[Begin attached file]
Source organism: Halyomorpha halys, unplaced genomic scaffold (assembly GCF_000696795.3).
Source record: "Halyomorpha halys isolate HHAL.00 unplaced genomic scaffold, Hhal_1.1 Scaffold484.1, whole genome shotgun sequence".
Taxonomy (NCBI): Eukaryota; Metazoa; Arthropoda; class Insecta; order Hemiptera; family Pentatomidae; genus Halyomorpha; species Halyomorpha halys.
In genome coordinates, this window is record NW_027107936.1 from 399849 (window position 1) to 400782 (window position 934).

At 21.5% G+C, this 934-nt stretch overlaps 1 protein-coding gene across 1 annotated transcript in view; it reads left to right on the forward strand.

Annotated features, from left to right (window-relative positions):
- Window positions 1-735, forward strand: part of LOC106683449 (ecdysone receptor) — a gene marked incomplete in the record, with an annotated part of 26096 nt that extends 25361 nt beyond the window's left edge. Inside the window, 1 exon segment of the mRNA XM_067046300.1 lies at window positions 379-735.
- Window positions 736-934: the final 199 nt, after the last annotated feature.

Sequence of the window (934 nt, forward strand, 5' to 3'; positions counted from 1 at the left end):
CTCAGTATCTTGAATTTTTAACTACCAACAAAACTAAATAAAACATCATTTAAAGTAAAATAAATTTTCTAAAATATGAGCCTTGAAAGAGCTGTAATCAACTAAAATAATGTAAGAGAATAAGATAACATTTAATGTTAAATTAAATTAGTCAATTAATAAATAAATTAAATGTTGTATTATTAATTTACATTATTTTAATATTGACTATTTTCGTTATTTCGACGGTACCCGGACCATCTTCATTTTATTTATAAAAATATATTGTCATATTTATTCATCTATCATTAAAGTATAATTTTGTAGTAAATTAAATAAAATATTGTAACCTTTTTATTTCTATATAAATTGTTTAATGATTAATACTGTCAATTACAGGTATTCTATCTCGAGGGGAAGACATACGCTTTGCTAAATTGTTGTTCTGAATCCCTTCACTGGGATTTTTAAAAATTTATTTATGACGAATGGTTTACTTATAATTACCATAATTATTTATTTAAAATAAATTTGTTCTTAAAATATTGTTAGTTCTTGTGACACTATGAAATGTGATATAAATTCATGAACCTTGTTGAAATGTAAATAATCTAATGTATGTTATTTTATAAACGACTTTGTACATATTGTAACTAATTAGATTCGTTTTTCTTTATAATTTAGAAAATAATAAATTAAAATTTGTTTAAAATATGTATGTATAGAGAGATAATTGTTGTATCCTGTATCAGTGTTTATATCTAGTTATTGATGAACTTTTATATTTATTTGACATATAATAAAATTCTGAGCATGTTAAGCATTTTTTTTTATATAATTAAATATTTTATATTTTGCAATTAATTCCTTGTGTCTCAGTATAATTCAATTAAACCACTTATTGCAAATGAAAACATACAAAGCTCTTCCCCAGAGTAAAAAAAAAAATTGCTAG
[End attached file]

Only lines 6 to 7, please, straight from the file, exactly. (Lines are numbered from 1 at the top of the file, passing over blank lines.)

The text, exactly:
Annotated features, from left to right (window-relative positions):
- Window positions 1-735, forward strand: part of LOC106683449 (ecdysone receptor) — a gene marked incomplete in the record, with an annotated part of 26096 nt that extends 25361 nt beyond the window's left edge. Inside the window, 1 exon segment of the mRNA XM_067046300.1 lies at window positions 379-735.